Re: Genetically Anticipated Environment

From: Stevan Harnad (
Date: Sat Nov 08 1997 - 21:57:04 GMT

On Sat, 8 Nov 1997, alexandra beck wrote:

> I understood most of the seminar, but could somebody explain
> again to me what Genetically Anticipated Environment is.
> I know it has something to do with time and space and EEA but
> I'm a little confused, for a change!

It's almost the same as the EEA, but let's say it's the RELEVANT
features in the EEA: the features of that environment that our genes
are still "expecting" to encounter today. That's the genetically
anticipated environment (GAE). The duckling's genes "expect" that their
first moving object will be their mother, so it's safe (and important)
to follow her, imprint on her, and at adulthood, to try to mate with
other creatures who look like her. When Lorenz reared his little brood
of ducks, something contrary to their genes' "expectations" happened:
the first thing they saw and followed was a human being. They survived
to adulthood anyway, because, again contrary to their GEA, this primate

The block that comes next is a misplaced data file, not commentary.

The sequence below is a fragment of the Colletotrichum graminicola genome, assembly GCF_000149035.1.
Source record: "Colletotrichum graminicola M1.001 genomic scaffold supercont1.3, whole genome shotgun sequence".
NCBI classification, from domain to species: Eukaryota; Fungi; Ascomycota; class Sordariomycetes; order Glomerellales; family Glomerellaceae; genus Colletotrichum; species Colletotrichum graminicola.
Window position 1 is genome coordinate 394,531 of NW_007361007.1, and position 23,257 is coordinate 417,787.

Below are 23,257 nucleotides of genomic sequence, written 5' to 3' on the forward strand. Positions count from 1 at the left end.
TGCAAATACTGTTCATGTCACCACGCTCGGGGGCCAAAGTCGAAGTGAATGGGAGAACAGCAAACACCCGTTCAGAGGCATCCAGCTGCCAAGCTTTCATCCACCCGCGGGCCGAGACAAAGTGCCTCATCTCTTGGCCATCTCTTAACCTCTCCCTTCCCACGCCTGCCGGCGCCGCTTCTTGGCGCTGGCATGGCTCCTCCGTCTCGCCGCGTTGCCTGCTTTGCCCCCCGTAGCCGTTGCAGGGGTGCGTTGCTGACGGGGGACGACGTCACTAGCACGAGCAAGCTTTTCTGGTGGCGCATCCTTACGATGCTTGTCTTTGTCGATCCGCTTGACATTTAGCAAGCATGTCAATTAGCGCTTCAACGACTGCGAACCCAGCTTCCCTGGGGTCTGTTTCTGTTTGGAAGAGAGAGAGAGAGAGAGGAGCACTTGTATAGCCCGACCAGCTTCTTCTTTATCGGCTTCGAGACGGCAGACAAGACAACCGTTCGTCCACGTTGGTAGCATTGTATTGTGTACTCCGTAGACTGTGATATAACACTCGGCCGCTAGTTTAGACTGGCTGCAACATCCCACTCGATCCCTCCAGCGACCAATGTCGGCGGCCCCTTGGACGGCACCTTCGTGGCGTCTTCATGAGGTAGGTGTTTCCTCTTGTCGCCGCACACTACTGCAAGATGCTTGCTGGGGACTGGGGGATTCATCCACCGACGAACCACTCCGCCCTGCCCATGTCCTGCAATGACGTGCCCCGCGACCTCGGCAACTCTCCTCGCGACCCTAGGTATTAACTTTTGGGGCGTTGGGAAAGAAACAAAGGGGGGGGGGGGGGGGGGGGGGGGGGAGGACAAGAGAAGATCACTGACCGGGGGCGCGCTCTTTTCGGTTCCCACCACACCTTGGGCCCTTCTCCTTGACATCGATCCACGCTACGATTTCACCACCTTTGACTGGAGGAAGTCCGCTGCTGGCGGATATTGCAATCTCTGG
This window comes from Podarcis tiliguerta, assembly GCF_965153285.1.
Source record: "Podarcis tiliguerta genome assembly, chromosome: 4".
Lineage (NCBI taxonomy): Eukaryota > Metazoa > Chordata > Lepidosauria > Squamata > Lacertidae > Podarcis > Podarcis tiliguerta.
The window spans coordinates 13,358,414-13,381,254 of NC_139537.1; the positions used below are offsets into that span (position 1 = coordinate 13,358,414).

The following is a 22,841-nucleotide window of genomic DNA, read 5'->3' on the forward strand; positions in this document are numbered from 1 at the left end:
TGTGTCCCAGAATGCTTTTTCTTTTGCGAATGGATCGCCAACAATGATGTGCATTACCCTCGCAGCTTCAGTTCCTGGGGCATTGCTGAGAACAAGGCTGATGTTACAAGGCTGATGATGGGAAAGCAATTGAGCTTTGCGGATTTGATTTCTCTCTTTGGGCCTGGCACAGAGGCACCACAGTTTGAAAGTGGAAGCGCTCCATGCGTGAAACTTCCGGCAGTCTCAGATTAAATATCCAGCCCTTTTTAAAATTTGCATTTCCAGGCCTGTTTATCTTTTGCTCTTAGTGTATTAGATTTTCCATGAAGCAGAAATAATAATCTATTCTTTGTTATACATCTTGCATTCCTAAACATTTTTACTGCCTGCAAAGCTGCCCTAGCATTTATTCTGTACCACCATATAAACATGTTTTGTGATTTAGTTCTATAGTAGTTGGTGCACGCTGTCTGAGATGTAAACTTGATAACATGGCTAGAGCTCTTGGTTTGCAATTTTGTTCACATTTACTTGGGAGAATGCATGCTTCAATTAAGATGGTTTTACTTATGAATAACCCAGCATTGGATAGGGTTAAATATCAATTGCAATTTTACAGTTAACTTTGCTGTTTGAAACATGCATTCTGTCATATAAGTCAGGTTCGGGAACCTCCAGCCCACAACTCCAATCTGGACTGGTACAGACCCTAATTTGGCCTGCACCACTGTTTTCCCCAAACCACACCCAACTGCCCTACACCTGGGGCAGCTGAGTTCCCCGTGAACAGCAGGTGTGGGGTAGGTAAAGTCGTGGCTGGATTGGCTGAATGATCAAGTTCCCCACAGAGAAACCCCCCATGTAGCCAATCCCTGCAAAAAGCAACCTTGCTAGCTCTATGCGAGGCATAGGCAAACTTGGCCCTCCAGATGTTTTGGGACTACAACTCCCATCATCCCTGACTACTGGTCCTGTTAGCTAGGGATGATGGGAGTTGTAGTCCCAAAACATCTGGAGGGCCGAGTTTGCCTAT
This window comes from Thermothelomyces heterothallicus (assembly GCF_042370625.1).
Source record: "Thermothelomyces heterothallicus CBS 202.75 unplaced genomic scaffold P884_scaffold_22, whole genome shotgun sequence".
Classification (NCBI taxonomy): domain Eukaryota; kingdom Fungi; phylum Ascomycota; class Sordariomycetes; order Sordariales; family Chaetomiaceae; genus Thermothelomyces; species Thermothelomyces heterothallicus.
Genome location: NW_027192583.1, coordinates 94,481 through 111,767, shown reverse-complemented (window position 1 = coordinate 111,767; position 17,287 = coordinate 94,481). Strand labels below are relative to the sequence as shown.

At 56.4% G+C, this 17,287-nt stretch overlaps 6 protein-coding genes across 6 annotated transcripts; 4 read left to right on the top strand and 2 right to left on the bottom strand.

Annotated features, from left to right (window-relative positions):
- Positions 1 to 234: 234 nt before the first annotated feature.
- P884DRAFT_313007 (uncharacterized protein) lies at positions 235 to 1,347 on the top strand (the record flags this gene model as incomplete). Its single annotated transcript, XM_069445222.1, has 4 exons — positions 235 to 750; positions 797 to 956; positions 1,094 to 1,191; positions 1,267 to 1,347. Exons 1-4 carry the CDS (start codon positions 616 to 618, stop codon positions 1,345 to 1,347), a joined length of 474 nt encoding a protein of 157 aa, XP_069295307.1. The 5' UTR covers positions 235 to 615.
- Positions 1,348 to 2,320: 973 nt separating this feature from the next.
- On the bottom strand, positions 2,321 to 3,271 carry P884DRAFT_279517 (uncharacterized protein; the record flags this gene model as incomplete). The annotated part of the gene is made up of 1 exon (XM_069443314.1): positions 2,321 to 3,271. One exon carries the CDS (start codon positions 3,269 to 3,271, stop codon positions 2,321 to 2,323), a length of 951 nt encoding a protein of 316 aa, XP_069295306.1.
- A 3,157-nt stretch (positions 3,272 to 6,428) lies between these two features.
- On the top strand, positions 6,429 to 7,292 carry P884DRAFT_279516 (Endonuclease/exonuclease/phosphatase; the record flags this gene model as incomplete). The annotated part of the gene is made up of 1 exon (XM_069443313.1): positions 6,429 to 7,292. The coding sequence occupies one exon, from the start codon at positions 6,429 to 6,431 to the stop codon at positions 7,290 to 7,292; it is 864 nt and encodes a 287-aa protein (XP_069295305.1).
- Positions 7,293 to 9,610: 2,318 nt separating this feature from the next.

was not a predator of ducklings. However, when they reached adulthood
they were out of luck because they were imprinted on humans; so they
could not mate and reproduce.

Do we have such GAEs? I think the early fear of strangers in babies is
also based on the fact that in our species, in the EEA, if our first
care-giver was not our mother (or perhaps our aunt or sister) then we
would not have survived. It is only when we reach around 9 months that
fear of strangers becomes relevant, again because of conditions in the
EEA (no strangers are expected to gain access -- at least none that
would have left us alive!).

It is also part of our GAE that when we mate, we try to inseminate;
condoms are not part of our EEA. That's why, in that study I mentioned
in the last class, although richer people were having fewer babies than
poor people, they were mating more (as predicted); the matings were
simply prevented by birth control from becoming a higher birth-rate.

More examples of things our "genes" expect (and don't get in our current
environment) I leave you to find.

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